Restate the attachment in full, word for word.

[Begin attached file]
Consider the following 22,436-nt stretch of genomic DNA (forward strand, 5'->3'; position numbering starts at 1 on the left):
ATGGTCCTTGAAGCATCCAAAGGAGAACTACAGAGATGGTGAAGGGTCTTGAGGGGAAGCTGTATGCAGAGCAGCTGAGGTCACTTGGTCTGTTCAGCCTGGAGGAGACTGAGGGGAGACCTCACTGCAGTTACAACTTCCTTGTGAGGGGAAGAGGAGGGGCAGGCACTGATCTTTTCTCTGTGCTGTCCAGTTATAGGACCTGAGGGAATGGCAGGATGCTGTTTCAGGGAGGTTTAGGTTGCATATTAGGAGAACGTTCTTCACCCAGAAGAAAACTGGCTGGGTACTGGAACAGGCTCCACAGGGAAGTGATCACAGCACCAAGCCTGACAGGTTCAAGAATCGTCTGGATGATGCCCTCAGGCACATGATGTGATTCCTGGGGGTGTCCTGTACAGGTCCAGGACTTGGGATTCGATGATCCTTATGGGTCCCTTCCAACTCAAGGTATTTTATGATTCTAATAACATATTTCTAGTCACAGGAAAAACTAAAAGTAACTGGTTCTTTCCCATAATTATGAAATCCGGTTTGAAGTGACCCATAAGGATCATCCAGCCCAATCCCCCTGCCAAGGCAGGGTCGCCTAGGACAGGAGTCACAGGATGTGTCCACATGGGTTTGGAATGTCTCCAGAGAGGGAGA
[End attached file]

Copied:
Consider the following 22,436-nt stretch of genomic DNA (forward strand, 5'->3'; position numbering starts at 1 on the left):
ATGGTCCTTGAAGCATCCAAAGGAGAACTACAGAGATGGTGAAGGGTCTTGAGGGGAAGCTGTATGCAGAGCAGCTGAGGTCACTTGGTCTGTTCAGCCTGGAGGAGACTGAGGGGAGACCTCACTGCAGTTACAACTTCCTTGTGAGGGGAAGAGGAGGGGCAGGCACTGATCTTTTCTCTGTGCTGTCCAGTTATAGGACCTGAGGGAATGGCAGGATGCTGTTTCAGGGAGGTTTAGGTTGCATATTAGGAGAACGTTCTTCACCCAGAAGAAAACTGGCTGGGTACTGGAACAGGCTCCACAGGGAAGTGATCACAGCACCAAGCCTGACAGGTTCAAGAATCGTCTGGATGATGCCCTCAGGCACATGATGTGATTCCTGGGGGTGTCCTGTACAGGTCCAGGACTTGGGATTCGATGATCCTTATGGGTCCCTTCCAACTCAAGGTATTTTATGATTCTAATAACATATTTCTAGTCACAGGAAAAACTAAAAGTAACTGGTTCTTTCCCATAATTATGAAATCCGGTTTGAAGTGACCCATAAGGATCATCCAGCCCAATCCCCCTGCCAAGGCAGGGTCGCCTAGGACAGGAGTCACAGGATGTGTCCACATGGGTTTGGAATGTCTCCAGAGAGGGAGA